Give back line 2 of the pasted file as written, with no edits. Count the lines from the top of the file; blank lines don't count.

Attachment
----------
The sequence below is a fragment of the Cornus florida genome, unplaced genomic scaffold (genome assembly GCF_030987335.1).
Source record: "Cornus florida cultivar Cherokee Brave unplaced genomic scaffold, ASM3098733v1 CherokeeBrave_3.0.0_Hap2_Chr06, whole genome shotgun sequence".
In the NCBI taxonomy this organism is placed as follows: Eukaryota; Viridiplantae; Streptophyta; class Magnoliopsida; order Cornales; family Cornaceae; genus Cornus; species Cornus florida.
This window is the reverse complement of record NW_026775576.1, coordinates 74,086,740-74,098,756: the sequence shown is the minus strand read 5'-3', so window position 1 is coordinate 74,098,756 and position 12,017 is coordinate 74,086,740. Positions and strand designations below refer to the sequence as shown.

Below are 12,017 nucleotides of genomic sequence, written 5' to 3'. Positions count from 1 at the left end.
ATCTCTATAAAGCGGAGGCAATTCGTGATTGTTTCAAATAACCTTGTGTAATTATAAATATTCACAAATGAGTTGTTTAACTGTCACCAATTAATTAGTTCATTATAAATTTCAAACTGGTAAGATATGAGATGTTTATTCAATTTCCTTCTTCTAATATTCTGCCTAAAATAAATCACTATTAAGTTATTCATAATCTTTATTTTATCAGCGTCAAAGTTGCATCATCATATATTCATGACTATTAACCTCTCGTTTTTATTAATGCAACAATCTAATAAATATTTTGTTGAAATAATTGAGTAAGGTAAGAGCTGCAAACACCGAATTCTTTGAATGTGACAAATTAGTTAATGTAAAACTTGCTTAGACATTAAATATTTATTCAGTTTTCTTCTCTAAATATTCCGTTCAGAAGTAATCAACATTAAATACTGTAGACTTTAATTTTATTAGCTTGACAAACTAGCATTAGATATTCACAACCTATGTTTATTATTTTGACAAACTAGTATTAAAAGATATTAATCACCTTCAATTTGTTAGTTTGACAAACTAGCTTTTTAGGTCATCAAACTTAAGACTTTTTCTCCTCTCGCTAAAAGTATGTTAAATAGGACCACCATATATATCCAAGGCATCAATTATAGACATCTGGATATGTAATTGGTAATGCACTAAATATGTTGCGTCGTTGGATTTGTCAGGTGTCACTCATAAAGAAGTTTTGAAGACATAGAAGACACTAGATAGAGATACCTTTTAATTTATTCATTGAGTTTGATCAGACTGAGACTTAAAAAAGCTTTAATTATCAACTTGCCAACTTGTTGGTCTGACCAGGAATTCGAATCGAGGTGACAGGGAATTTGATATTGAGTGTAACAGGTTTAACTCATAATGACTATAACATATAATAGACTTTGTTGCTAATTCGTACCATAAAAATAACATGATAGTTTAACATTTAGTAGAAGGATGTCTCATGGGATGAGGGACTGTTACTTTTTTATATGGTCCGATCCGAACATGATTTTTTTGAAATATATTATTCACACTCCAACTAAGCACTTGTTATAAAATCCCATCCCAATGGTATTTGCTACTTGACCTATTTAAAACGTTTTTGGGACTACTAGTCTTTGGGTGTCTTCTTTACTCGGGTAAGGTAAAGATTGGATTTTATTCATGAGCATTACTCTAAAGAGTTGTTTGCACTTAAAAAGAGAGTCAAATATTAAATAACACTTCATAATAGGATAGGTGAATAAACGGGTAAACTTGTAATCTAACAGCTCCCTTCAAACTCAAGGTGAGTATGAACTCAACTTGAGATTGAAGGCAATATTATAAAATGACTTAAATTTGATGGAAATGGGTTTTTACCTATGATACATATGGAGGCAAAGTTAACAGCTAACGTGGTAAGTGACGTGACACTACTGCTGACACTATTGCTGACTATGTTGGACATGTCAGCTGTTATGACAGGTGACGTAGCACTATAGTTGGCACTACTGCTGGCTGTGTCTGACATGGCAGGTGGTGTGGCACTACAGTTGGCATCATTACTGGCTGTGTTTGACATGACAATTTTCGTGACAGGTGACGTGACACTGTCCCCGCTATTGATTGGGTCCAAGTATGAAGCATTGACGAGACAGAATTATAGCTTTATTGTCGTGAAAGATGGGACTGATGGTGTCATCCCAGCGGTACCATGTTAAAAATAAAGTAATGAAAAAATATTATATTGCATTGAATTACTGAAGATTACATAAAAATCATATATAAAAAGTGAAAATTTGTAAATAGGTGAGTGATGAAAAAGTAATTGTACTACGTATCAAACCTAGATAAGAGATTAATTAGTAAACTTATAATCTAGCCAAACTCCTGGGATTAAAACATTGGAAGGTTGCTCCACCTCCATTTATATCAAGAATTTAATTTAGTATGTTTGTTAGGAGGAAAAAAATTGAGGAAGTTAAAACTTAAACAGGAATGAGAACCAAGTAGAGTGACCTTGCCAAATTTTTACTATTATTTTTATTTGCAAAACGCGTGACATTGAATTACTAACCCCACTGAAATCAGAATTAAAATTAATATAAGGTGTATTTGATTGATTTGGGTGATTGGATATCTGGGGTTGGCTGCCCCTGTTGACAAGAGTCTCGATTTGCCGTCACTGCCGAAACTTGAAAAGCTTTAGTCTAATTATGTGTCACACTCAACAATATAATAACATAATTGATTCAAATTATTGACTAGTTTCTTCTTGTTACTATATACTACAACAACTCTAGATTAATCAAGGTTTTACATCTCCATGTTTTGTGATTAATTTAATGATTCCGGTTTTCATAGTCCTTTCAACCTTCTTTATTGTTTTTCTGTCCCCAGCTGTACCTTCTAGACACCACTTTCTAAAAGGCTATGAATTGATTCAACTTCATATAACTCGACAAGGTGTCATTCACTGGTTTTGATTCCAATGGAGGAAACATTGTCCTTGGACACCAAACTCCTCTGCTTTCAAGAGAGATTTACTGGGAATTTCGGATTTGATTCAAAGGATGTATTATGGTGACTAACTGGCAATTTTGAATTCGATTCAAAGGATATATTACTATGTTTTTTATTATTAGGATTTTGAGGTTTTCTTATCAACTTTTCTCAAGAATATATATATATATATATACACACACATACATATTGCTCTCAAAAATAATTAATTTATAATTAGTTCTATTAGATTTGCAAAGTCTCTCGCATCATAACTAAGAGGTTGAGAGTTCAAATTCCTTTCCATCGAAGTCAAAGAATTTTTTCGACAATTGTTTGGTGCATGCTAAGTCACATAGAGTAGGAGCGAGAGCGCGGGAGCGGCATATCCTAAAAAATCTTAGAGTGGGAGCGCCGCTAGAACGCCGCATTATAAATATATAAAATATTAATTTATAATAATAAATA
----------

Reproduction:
Source record: "Cornus florida cultivar Cherokee Brave unplaced genomic scaffold, ASM3098733v1 CherokeeBrave_3.0.0_Hap2_Chr06, whole genome shotgun sequence".